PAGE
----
The Retarded Potentials
The Uniform Plane Wave
348
11.1.
11.2.
11.3.
11.4.
11.5.
348
356
365
369
376
Wave Propagation in Free Space
Wave Propagation in Dielectrics
The Poynting Vector and Power Considerations
Propagation in Good Conductors: Skin Effect
Wave Polarization
Plane Waves at Boundaries and in Dispersive Media
387
12.1.
12.2.
12.3.
12.4.
12.5.
12.6.
388
395
400
408
411
421
Re¯ection of Uniform Plane Waves at Normal Incidence
Standing Wave Ratio
Wave Re¯ection from Multiple Interfaces
Plane Wave Propagation in General Directions
Plane Wave Re¯ection at Oblique Incidence Angles
Wave Propagation in Dispersive Media
Transmission Lines
435
13.1.
13.2.
13.3.
13.4.
13.5.
13.6.
436
442
448
452
460
463
▲
▲
Chapter 13
Magnetic Forces, Materials and Inductance

The TransmissionLine Equations
TransmissionLine Parameters
Some TransmissionLine Examples
Graphical Methods
Several Practical Problems
Transients on Transmission Lines
eText Main Menu

Textbook Table of Contents

ix
CONTENTS
Chapter 14
Appendix A
Appendix B
Appendix C
Appendix D
Appendix E
Waveguide and Antenna Fundamentals
484
14.1.
14.2.
14.3.
14.4.
14.5.
14.6.
485
488
497
501
506
514
Basic Waveguide Operation
Plane Wave Analysis of the ParallelPlate Waveguide
ParallelPlate Guide Analysis Using the Wave Equation
Rectangular Waveguides
Dielectric Waveguides
Basic Antenna Principles
Vector Analysis
Units
Material Constants
Origins of the Complex Permittivity
Answers to Selected Problems
529
Index
551
534
540
544
To find Appendix E, please visit the expanded website:
www.mhhe.com/engcs/electrical/haytbuck

▲
▲
x

eText Main Menu

Textbook Table of Contents

CHAPTER
1
VECTOR
ANALYSIS
Vector analysis is a mathematical subject which is much better taught by mathematicians than by engineers. Most junior and senior engineering students, however, have not had the time (or perhaps the inclination) to take a course in vector
analysis, although it is likely that many elementary vector concepts and operations were introduced in the calculus sequence. These fundamental concepts and
operations are covered in this chapter, and the time devoted to them now should
depend on past exposure.
The viewpoint here is also that of the engineer or physicist and not that of
the mathematician in that proofs are indicated rather than rigorously expounded
and the physical interpretation is stressed. It is easier for engineers to take a more
rigorous and complete course in the mathematics department after they have
been presented with a few physical pictures and applications.
It is possible to study electricity and magnetism without the use of vector
analysis, and some engineering students may have done so in a previous electrical
engineering or basic physics course. Carrying this elementary work a bit further,
however, soon leads to linefilling equations often composed of terms which all
look about the same. A quick glance at one of these long equations discloses little
of the physical nature of the equation and may even lead to slighting an old
friend.
Vector analysis is a mathematical shorthand. It has some new symbols,
some new rules, and a pitfall here and there like most new fields, and it demands
concentration, attention, and practice. The drill problems, first met at the end of
Sec. 1.4, should be considered an integral part of the text and should all be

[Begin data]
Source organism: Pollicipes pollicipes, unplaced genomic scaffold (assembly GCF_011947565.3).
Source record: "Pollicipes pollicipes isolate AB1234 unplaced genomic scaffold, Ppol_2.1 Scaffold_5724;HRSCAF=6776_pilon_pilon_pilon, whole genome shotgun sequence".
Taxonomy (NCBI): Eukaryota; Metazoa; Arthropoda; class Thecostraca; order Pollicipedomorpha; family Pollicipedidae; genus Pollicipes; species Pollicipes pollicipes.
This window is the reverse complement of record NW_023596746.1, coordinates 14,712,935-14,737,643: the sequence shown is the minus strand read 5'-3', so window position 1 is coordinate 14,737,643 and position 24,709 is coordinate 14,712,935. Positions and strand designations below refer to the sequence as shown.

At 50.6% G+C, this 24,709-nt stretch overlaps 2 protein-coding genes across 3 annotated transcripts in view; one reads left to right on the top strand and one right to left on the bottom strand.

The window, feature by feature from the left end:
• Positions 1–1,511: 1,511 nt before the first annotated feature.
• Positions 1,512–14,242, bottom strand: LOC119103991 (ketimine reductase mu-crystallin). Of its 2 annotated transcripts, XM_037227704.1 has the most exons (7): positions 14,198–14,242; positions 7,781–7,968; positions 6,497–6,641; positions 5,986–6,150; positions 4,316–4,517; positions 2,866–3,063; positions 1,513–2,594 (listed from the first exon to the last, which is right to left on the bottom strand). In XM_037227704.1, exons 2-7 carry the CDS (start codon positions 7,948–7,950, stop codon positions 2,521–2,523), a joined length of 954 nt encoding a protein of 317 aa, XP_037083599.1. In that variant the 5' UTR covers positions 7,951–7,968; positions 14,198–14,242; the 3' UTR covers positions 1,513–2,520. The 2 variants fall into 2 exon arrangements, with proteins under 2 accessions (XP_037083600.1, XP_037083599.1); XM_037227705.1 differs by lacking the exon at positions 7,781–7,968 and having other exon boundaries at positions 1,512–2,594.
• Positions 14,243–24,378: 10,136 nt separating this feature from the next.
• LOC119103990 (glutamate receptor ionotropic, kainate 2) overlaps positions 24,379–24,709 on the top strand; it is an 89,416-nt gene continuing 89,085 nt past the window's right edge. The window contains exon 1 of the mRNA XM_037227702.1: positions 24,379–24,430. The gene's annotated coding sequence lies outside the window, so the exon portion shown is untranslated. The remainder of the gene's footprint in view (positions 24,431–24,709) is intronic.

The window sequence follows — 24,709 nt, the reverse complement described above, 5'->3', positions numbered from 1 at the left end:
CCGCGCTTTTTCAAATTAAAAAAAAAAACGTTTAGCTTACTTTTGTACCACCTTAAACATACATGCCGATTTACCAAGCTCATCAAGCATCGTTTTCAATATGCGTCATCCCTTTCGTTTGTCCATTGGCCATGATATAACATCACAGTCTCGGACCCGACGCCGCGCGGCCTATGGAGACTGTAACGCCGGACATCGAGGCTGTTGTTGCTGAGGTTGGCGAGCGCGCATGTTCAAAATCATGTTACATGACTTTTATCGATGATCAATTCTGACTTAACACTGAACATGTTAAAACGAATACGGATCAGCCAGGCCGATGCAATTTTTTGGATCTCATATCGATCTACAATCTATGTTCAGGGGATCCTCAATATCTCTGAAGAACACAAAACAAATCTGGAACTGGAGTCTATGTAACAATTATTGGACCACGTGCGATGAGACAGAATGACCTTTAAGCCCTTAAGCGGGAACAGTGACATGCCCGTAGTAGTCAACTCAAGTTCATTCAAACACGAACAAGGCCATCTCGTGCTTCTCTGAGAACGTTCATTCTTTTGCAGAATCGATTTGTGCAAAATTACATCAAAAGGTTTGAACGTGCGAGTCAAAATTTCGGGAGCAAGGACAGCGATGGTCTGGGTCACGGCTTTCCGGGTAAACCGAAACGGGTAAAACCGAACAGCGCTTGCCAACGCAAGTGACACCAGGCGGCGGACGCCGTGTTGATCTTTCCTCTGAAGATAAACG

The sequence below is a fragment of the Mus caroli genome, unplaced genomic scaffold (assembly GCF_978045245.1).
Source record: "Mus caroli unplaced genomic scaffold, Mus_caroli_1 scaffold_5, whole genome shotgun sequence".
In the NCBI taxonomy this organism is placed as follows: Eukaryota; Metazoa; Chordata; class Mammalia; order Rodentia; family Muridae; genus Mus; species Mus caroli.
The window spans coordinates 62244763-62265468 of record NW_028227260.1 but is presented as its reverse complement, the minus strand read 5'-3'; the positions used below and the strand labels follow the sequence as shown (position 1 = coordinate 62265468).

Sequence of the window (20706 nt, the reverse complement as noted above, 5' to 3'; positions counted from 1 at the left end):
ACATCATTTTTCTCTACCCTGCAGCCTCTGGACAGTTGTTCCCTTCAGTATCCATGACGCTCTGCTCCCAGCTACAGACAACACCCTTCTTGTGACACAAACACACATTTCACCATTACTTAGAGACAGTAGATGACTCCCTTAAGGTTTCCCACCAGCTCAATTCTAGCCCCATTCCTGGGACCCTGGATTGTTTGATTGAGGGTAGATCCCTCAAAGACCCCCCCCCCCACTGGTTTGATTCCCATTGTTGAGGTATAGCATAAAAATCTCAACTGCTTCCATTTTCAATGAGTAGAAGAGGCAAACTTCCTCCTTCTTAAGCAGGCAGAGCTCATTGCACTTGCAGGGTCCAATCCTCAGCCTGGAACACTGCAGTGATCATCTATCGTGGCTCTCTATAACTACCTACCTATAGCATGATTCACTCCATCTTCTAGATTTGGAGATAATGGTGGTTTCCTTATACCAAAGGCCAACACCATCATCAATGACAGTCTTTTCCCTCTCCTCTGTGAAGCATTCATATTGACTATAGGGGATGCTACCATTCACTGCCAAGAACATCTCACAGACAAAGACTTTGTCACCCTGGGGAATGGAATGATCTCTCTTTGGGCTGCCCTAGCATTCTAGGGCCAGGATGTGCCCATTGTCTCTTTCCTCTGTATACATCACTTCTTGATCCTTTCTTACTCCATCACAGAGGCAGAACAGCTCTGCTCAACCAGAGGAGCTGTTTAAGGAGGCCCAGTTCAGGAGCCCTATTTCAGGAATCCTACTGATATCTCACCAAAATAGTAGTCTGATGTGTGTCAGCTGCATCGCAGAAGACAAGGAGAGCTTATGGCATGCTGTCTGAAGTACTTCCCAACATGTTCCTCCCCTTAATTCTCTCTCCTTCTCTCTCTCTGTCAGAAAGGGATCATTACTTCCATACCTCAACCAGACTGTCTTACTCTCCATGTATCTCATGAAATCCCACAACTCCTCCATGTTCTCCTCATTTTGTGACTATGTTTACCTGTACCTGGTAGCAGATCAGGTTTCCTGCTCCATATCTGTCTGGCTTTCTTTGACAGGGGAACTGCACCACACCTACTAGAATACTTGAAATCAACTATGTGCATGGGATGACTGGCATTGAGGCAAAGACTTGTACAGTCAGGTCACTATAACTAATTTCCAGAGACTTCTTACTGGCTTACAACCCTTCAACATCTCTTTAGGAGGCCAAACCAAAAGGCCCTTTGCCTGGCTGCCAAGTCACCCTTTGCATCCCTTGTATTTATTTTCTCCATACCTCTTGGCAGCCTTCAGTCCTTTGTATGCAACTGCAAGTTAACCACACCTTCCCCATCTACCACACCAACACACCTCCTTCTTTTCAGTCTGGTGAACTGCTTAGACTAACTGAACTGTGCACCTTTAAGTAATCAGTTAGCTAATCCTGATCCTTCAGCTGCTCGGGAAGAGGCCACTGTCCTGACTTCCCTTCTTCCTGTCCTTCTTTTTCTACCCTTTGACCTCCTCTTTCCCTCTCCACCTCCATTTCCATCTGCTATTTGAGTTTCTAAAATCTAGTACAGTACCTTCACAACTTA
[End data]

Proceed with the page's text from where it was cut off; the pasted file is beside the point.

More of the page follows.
▲
▲
1

eText Main Menu

Textbook Table of Contents

ENGINEERING ELECTROMAGNETICS
worked. They should not prove to be difficult if the material in the accompanying section of the text has been thoroughly understood. It take a little longer to
``read'' the chapter this way, but the investment in time will produce a surprising
interest.
1.1 SCALARS AND VECTORS
The term scalar refers to a quantity whose value may be represented by a single
(positive or negative) real number. The x; y, and z we used in basic algebra are
scalars, and the quantities they represent are scalars. If we speak of a body falling
a distance L in a time t, or the temperature T at any point in a bowl of soup
whose coordinates are x; y, and z, then L; t; T; x; y, and z are all scalars. Other
scalar quantities are mass, density, pressure (but not force), volume, and volume
resistivity. Voltage is also a scalar quantity, although the complex representation
of a sinusoidal voltage, an artificial procedure, produces a complex scalar, or
phasor, which requires two real numbers for its representation, such as amplitude
and phase angle, or real part and imaginary part.
A vector quantity has both a magnitude1 and a direction in space. We shall
be concerned with two and threedimensional spaces only, but vectors may be
defined in ndimensional space in more advanced applications. Force, velocity,
acceleration, and a straight line from the positive to the negative terminal of a
storage battery are examples of vectors. Each quantity is characterized by both a
magnitude and a direction.
We shall be mostly concerned with scalar and vector fields. A field (scalar
or vector) may be defined mathematically as some function of that vector which
connects an arbitrary origin to a general point in space. We usually find it
possible to associate some physical effect with a field, such as the force on a
compass needle in the earth's magnetic field, or the movement of smoke particles
in the field defined by the vector velocity of air in some region of space. Note that
the field concept invariably is related to a region. Some quantity is defined at
every point in a region. Both scalar fields and vector fields exist. The temperature
throughout the bowl of soup and the density at any point in the earth are
examples of scalar fields. The gravitational and magnetic fields of the earth,
the voltage gradient in a cable, and the temperature gradient in a solderingiron tip are examples of vector fields. The value of a field varies in general
with both position and time.
In this book, as in most others using vector notation, vectors will be indicated by boldface type, for example, A. Scalars are printed in italic type, for
example, A. When writing longhand or using a typewriter, it is customary to
draw a line or an arrow over a vector quantity to show its vector character.
(CAUTION: This is the first pitfall. Sloppy notation, such as the omission of the
line or arrow symbol for a vector, is the major cause of errors in vector analysis.)
1
We adopt the convention that ``magnitude'' infers ``absolute value''; the magnitude of any quantity is
therefore always positive.

▲
▲
2
...
Purchase answer to see full
attachment